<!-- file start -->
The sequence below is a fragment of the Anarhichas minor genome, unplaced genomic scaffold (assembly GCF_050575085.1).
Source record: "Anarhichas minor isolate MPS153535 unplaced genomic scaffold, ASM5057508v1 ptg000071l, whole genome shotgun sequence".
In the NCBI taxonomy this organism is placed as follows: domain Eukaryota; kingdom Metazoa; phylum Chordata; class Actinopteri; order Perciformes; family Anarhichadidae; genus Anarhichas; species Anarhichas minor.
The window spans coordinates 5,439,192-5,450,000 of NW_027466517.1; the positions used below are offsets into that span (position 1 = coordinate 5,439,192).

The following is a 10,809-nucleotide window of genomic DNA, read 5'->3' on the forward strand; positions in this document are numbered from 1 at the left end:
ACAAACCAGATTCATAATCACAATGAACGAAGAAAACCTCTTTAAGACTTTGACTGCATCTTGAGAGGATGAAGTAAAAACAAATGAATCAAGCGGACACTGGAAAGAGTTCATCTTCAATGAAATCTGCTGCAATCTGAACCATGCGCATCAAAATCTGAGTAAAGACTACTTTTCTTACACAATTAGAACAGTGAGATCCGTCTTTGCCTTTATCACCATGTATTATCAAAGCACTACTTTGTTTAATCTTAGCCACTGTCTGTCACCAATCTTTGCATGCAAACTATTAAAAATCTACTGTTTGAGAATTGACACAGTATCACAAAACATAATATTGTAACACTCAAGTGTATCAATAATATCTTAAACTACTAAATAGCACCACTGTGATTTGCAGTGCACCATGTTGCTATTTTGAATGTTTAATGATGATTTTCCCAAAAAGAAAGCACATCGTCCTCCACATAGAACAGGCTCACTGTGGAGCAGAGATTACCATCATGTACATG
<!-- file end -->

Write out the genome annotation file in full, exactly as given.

The sequence below is a fragment of the Anarhichas minor genome, unplaced genomic scaffold (assembly GCF_050575085.1).
Source record: "Anarhichas minor isolate MPS153535 unplaced genomic scaffold, ASM5057508v1 ptg000071l, whole genome shotgun sequence".
In the NCBI taxonomy this organism is placed as follows: domain Eukaryota; kingdom Metazoa; phylum Chordata; class Actinopteri; order Perciformes; family Anarhichadidae; genus Anarhichas; species Anarhichas minor.
The window spans coordinates 5,439,192-5,450,000 of NW_027466517.1; the positions used below are offsets into that span (position 1 = coordinate 5,439,192).

The following is a 10,809-nucleotide window of genomic DNA, read 5'->3' on the forward strand; positions in this document are numbered from 1 at the left end:
ACAAACCAGATTCATAATCACAATGAACGAAGAAAACCTCTTTAAGACTTTGACTGCATCTTGAGAGGATGAAGTAAAAACAAATGAATCAAGCGGACACTGGAAAGAGTTCATCTTCAATGAAATCTGCTGCAATCTGAACCATGCGCATCAAAATCTGAGTAAAGACTACTTTTCTTACACAATTAGAACAGTGAGATCCGTCTTTGCCTTTATCACCATGTATTATCAAAGCACTACTTTGTTTAATCTTAGCCACTGTCTGTCACCAATCTTTGCATGCAAACTATTAAAAATCTACTGTTTGAGAATTGACACAGTATCACAAAACATAATATTGTAACACTCAAGTGTATCAATAATATCTTAAACTACTAAATAGCACCACTGTGATTTGCAGTGCACCATGTTGCTATTTTGAATGTTTAATGATGATTTTCCCAAAAAGAAAGCACATCGTCCTCCACATAGAACAGGCTCACTGTGGAGCAGAGATTACCATCATGTACATG